It was the standard chair of the 1950s and 60s.
How did this chair get the name “Frankfurt kitchen chair"? In 1926 Bauhaus architects designed a new type of kitchen: the Frankfurt kitchen. The kitchen workplace was designed after ergonomic and practical considerations for the first time. This chair was part of the kitchen.
The Frankfurt chair by the old company Stoelcker is a true classic of furniture history since then and thanks to its simplicity it still hasn’t lost any of its uniqueness.
In 1934/35 Max Stoelcker pursued the idea to reduce the chair to the components feet, seat and back and leave out the connecting elements.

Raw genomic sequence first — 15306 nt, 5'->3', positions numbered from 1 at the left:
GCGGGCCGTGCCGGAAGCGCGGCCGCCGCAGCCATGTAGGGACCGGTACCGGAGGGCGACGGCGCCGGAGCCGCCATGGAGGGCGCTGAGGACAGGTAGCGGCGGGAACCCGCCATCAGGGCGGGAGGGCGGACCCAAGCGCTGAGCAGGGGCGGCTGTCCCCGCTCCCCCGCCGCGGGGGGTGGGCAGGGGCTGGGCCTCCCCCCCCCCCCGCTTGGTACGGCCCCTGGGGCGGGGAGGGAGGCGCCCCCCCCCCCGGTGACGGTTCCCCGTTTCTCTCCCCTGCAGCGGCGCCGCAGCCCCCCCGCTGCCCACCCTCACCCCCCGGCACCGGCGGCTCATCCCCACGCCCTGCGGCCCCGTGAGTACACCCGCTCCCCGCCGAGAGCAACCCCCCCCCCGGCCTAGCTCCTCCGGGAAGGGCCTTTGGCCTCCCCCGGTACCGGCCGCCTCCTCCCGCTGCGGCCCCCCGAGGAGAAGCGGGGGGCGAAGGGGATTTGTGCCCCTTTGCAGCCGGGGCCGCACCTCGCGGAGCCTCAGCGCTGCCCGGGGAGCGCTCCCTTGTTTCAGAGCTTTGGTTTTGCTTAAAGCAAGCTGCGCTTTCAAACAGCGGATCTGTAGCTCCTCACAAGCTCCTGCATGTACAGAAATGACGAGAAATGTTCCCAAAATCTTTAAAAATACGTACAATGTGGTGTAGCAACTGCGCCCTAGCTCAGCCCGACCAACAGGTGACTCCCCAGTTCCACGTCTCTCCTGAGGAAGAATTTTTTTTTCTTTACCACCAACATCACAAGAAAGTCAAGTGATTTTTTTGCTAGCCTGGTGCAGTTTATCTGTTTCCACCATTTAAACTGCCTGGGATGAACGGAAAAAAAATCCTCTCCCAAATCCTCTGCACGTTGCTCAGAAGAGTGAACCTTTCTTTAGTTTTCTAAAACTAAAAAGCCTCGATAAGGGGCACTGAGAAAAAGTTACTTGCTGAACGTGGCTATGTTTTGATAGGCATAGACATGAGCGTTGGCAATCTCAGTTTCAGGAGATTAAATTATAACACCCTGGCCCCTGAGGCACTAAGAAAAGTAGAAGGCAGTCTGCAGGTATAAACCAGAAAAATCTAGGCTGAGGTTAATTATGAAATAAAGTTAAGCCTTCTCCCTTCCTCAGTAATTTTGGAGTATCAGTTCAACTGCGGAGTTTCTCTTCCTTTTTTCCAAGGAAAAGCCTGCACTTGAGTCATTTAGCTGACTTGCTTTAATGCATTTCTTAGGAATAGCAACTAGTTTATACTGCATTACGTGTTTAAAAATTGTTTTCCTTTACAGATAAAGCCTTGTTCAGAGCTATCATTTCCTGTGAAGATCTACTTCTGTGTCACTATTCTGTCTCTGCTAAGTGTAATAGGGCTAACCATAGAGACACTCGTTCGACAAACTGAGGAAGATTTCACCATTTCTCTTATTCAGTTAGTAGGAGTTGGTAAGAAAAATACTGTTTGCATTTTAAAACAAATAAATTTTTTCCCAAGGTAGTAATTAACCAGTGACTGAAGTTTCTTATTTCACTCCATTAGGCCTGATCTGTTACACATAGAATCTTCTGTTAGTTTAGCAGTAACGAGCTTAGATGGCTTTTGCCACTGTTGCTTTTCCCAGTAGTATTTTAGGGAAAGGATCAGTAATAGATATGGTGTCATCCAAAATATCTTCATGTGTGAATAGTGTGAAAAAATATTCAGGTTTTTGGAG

The so developed front foot construction was patented. Front foot, front frame and seat were glued together in one process, which ensured the longevity of the chair.
The result was a simple but comfortable chair that was regarded natural on first sight in the face of its simplicity. However, on second sight its simplicity and diffidence reveals a high quality, which makes the chair one of the most important designs in the history of furniture.
Following the big success of the chair, thousands of chairs have been produced in the first years. Later in the 1950s, when all of the larger manufacturers of chairs started producing similar knock-offs, the chair was used by the German rail, mail, army and many other agencies and schools. It became the standard chair of the 1950s and 60s.
The Frankfurt chair experienced its renaissance after a work-order by Pina Bausch for the Wuppertal dancing theatre, where it “acted a part”. A supernumerary, which was being danced on and which was thrown about: another piece of evidence for its stability and timeless aesthetics.
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